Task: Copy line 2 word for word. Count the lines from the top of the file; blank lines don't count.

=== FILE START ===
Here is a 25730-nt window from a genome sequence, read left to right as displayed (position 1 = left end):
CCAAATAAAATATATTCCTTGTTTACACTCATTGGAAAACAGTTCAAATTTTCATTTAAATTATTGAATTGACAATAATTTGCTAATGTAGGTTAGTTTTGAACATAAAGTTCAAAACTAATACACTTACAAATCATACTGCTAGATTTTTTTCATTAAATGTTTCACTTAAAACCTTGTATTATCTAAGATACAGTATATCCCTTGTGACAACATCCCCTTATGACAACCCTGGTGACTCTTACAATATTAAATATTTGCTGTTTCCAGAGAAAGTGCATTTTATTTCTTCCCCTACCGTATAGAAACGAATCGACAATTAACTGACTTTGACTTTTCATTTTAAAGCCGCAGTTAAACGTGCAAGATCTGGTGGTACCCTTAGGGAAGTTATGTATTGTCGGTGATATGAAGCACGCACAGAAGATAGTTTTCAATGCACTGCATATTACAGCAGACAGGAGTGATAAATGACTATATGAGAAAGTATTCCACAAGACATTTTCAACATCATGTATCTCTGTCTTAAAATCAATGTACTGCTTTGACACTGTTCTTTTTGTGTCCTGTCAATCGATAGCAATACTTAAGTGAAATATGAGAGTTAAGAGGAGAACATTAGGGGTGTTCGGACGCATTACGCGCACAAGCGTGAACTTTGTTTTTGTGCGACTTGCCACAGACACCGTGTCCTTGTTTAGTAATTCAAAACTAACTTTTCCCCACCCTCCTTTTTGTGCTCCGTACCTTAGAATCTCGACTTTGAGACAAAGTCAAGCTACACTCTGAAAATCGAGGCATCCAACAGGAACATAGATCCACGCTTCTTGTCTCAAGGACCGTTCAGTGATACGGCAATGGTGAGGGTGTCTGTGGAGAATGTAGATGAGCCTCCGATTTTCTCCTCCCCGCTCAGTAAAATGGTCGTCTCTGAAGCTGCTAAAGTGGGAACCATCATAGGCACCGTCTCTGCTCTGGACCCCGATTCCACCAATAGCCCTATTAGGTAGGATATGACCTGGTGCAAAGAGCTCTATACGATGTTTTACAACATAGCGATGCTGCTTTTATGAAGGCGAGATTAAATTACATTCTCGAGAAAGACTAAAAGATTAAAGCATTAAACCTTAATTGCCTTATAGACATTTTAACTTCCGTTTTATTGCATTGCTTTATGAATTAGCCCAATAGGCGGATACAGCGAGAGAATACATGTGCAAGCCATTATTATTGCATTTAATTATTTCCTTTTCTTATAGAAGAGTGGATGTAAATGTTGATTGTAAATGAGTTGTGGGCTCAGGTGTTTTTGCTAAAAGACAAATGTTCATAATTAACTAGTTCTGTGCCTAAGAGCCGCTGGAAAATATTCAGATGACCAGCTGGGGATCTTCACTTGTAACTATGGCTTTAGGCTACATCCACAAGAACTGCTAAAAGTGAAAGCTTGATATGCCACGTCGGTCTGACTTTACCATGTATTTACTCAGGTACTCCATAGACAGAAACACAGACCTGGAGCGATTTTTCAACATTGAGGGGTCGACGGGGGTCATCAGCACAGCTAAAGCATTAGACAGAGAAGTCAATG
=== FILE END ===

CCAAATAAAATATATTCCTTGTTTACACTCATTGGAAAACAGTTCAAATTTTCATTTAAATTATTGAATTGACAATAATTTGCTAATGTAGGTTAGTTTTGAACATAAAGTTCAAAACTAATACACTTACAAATCATACTGCTAGATTTTTTTCATTAAATGTTTCACTTAAAACCTTGTATTATCTAAGATACAGTATATCCCTTGTGACAACATCCCCTTATGACAACCCTGGTGACTCTTACAATATTAAATATTTGCTGTTTCCAGAGAAAGTGCATTTTATTTCTTCCCCTACCGTATAGAAACGAATCGACAATTAACTGACTTTGACTTTTCATTTTAAAGCCGCAGTTAAACGTGCAAGATCTGGTGGTACCCTTAGGGAAGTTATGTATTGTCGGTGATATGAAGCACGCACAGAAGATAGTTTTCAATGCACTGCATATTACAGCAGACAGGAGTGATAAATGACTATATGAGAAAGTATTCCACAAGACATTTTCAACATCATGTATCTCTGTCTTAAAATCAATGTACTGCTTTGACACTGTTCTTTTTGTGTCCTGTCAATCGATAGCAATACTTAAGTGAAATATGAGAGTTAAGAGGAGAACATTAGGGGTGTTCGGACGCATTACGCGCACAAGCGTGAACTTTGTTTTTGTGCGACTTGCCACAGACACCGTGTCCTTGTTTAGTAATTCAAAACTAACTTTTCCCCACCCTCCTTTTTGTGCTCCGTACCTTAGAATCTCGACTTTGAGACAAAGTCAAGCTACACTCTGAAAATCGAGGCATCCAACAGGAACATAGATCCACGCTTCTTGTCTCAAGGACCGTTCAGTGATACGGCAATGGTGAGGGTGTCTGTGGAGAATGTAGATGAGCCTCCGATTTTCTCCTCCCCGCTCAGTAAAATGGTCGTCTCTGAAGCTGCTAAAGTGGGAACCATCATAGGCACCGTCTCTGCTCTGGACCCCGATTCCACCAATAGCCCTATTAGGTAGGATATGACCTGGTGCAAAGAGCTCTATACGATGTTTTACAACATAGCGATGCTGCTTTTATGAAGGCGAGATTAAATTACATTCTCGAGAAAGACTAAAAGATTAAAGCATTAAACCTTAATTGCCTTATAGACATTTTAACTTCCGTTTTATTGCATTGCTTTATGAATTAGCCCAATAGGCGGATACAGCGAGAGAATACATGTGCAAGCCATTATTATTGCATTTAATTATTTCCTTTTCTTATAGAAGAGTGGATGTAAATGTTGATTGTAAATGAGTTGTGGGCTCAGGTGTTTTTGCTAAAAGACAAATGTTCATAATTAACTAGTTCTGTGCCTAAGAGCCGCTGGAAAATATTCAGATGACCAGCTGGGGATCTTCACTTGTAACTATGGCTTTAGGCTACATCCACAAGAACTGCTAAAAGTGAAAGCTTGATATGCCACGTCGGTCTGACTTTACCATGTATTTACTCAGGTACTCCATAGACAGAAACACAGACCTGGAGCGATTTTTCAACATTGAGGGGTCGACGGGGGTCATCAGCACAGCTAAAGCATTAGACAGAGAAGTCAATG